Paris Hilton's brother Conrad charged with disrupting London-to-Los Angeles flight

Paris Hilton's youngest brother was charged Tuesday with interfering with a flight crew on a trip from London during which authorities say he called other passengers peasants and made children cry with his death threats and profane tirades.

Conrad Hilton, 20, wearing a dark suit and shirt buttoned to the collar, shuffled into U.S. District Court in ankle chains with his hands manacled at his waist. A judge asked if he understood his rights and the charge, which was filed Monday and could carry a prison term of up to 20 years if Hilton is convicted.

"Yes, your honor," he repeated after each question, but he didn't enter a plea. He was released on a $100,000 unsecured bond, ordered to appear for arraignment March 5 and told to continue mental health treatment.

Hilton's trouble on British Airways began moments after Flight 269 left the ground July 31. It continued for almost the entire 10 1/2-hour flight, according to a 17-page affidavit by FBI agent David Gates.

Hilton ignored instructions to keep his seat belt fastened and began pacing the aisle as the aircraft ascended, the document said. He complained that another passenger was giving him the "stink eye."

When told to return to his seat, he became unruly, and in a series of tirades, he threatened to kill several flight attendants and a co-pilot, and threatened to get them fired, the affidavit said.

"I could get you all fired in five minutes. I know your boss," Hilton said in one of the document's few quotes that didn't include an expletive. "My father will pay this out, he has done it before. Dad paid $300,000 last time."

Hilton's parents are socialite Kathy Hilton and businessman Rick Hilton, the grandson of the Hilton hotels founder whose name was also Conrad Hilton.

Defense lawyer Robert Shapiro, a friend of the Hilton family, said he had just received the documents and would have to review them with his client before making a statement on the case.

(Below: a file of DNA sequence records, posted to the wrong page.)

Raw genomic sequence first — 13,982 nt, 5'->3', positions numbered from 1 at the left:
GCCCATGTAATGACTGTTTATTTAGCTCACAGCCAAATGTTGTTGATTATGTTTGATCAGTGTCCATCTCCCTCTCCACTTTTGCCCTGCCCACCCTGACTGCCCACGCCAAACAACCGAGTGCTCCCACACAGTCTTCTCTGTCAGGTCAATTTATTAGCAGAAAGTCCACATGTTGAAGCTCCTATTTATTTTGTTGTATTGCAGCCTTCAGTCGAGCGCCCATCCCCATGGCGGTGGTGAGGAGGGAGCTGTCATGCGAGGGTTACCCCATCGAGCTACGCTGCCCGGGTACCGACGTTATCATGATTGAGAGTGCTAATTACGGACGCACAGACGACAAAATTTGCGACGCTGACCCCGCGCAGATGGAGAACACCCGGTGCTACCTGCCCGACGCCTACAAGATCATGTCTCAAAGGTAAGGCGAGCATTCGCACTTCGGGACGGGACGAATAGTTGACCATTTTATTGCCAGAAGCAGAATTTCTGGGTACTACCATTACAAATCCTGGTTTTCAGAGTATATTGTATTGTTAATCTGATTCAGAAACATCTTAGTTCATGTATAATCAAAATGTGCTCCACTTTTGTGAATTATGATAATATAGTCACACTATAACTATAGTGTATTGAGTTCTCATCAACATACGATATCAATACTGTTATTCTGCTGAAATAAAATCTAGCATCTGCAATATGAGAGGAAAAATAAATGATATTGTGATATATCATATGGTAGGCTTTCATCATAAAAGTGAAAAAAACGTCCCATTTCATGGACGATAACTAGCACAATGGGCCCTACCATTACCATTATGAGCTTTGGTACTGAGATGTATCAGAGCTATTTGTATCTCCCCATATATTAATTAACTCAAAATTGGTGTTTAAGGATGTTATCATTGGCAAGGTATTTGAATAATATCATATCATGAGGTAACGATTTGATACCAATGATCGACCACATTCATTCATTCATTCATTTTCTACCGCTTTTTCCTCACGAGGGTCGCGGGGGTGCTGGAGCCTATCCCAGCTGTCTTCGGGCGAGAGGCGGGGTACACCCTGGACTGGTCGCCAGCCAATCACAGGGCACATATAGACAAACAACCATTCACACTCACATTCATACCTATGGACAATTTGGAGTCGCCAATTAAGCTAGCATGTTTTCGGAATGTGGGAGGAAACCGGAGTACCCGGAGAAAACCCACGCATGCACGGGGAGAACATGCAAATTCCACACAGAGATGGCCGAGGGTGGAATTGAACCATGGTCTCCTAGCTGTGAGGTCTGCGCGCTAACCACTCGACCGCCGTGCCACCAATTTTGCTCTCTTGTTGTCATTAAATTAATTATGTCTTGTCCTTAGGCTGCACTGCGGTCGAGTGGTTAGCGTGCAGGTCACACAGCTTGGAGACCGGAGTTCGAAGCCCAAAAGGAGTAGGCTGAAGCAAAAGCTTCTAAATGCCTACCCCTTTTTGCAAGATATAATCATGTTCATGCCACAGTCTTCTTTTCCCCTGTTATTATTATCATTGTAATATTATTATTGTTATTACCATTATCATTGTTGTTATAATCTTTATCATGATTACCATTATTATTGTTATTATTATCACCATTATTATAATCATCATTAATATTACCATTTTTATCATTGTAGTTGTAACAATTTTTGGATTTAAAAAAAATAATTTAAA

"It may be the effects of a sleeping pill" or something else, Shapiro said outside court.

The FBI affidavit says Hilton threw a punch inches from another flight attendant's head that struck the bulkhead. Although the attendant, identified only by the initials O.P., said he felt threatened, he said, "I don't believe he intentionally wanted to hurt me."

A co-pilot who was assigned by the captain to look after Hilton noted that he appeared to be uncoordinated, delusional and paranoid.

Hilton said he was angry over the breakup with a girlfriend and wanted to smoke marijuana. At one point, he went to a lower deck restroom and the odor of pot wafted out, the affidavit said.

When confronted by the co-pilot, Hilton ran to an upper deck restroom and smoked a cigarette, the document said. A paper towel was found wadded in the smoke detector.

Hilton eventually fell asleep and was handcuffed to his seat for the remaining 90 minutes of flight.

After landing in Los Angeles, Hilton told Gates, the FBI agent, he was returning from Greece and had taken a sleeping pill in London.

According to the affidavit, Hilton acknowledged calling other passengers "peasants" and said he had would have killed one flight attendant if another passenger hadn't calmed him down.

"A hundred percent I would have killed him," Hilton said.

When asked if he was serious, Hilton told Gates, "No, but I would have knocked him the (expletive) out."